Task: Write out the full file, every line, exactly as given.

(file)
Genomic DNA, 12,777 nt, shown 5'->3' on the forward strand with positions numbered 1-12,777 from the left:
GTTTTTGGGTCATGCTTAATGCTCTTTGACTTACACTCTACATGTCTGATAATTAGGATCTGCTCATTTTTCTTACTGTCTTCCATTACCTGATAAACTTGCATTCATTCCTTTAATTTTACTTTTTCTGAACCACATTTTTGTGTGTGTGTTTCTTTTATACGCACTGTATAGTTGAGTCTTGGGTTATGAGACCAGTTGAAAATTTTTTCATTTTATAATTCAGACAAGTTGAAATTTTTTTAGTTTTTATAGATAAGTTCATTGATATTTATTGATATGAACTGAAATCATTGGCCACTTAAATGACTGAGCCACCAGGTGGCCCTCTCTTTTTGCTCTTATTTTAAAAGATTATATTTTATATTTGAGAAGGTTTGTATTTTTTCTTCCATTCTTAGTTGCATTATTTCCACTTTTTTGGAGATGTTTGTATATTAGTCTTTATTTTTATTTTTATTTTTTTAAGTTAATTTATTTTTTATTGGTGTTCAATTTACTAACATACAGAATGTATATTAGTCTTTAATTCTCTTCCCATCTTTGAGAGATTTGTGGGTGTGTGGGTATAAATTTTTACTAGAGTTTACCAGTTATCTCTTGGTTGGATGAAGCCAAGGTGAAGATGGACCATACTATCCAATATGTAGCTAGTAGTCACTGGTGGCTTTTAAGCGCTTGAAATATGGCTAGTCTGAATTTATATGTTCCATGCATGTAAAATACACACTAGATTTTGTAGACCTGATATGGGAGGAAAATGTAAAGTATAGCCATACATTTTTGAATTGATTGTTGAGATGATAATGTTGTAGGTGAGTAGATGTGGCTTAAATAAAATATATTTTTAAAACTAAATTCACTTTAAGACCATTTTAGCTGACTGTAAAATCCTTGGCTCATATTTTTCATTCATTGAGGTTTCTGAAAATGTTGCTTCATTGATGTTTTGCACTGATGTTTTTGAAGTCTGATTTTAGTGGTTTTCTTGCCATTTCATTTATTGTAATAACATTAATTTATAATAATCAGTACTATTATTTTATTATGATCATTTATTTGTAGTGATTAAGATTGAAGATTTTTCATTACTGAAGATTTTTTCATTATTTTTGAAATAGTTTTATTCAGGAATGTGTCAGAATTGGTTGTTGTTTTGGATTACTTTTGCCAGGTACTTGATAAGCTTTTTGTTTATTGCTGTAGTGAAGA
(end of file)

Genomic DNA, 12,777 nt, shown 5'->3' on the forward strand with positions numbered 1-12,777 from the left:
GTTTTTGGGTCATGCTTAATGCTCTTTGACTTACACTCTACATGTCTGATAATTAGGATCTGCTCATTTTTCTTACTGTCTTCCATTACCTGATAAACTTGCATTCATTCCTTTAATTTTACTTTTTCTGAACCACATTTTTGTGTGTGTGTTTCTTTTATACGCACTGTATAGTTGAGTCTTGGGTTATGAGACCAGTTGAAAATTTTTTCATTTTATAATTCAGACAAGTTGAAATTTTTTTAGTTTTTATAGATAAGTTCATTGATATTTATTGATATGAACTGAAATCATTGGCCACTTAAATGACTGAGCCACCAGGTGGCCCTCTCTTTTTGCTCTTATTTTAAAAGATTATATTTTATATTTGAGAAGGTTTGTATTTTTTCTTCCATTCTTAGTTGCATTATTTCCACTTTTTTGGAGATGTTTGTATATTAGTCTTTATTTTTATTTTTATTTTTTTAAGTTAATTTATTTTTTATTGGTGTTCAATTTACTAACATACAGAATGTATATTAGTCTTTAATTCTCTTCCCATCTTTGAGAGATTTGTGGGTGTGTGGGTATAAATTTTTACTAGAGTTTACCAGTTATCTCTTGGTTGGATGAAGCCAAGGTGAAGATGGACCATACTATCCAATATGTAGCTAGTAGTCACTGGTGGCTTTTAAGCGCTTGAAATATGGCTAGTCTGAATTTATATGTTCCATGCATGTAAAATACACACTAGATTTTGTAGACCTGATATGGGAGGAAAATGTAAAGTATAGCCATACATTTTTGAATTGATTGTTGAGATGATAATGTTGTAGGTGAGTAGATGTGGCTTAAATAAAATATATTTTTAAAACTAAATTCACTTTAAGACCATTTTAGCTGACTGTAAAATCCTTGGCTCATATTTTTCATTCATTGAGGTTTCTGAAAATGTTGCTTCATTGATGTTTTGCACTGATGTTTTTGAAGTCTGATTTTAGTGGTTTTCTTGCCATTTCATTTATTGTAATAACATTAATTTATAATAATCAGTACTATTATTTTATTATGATCATTTATTTGTAGTGATTAAGATTGAAGATTTTTCATTACTGAAGATTTTTTCATTATTTTTGAAATAGTTTTATTCAGGAATGTGTCAGAATTGGTTGTTGTTTTGGATTACTTTTGCCAGGTACTTGATAAGCTTTTTGTTTATTGCTGTAGTGAAGA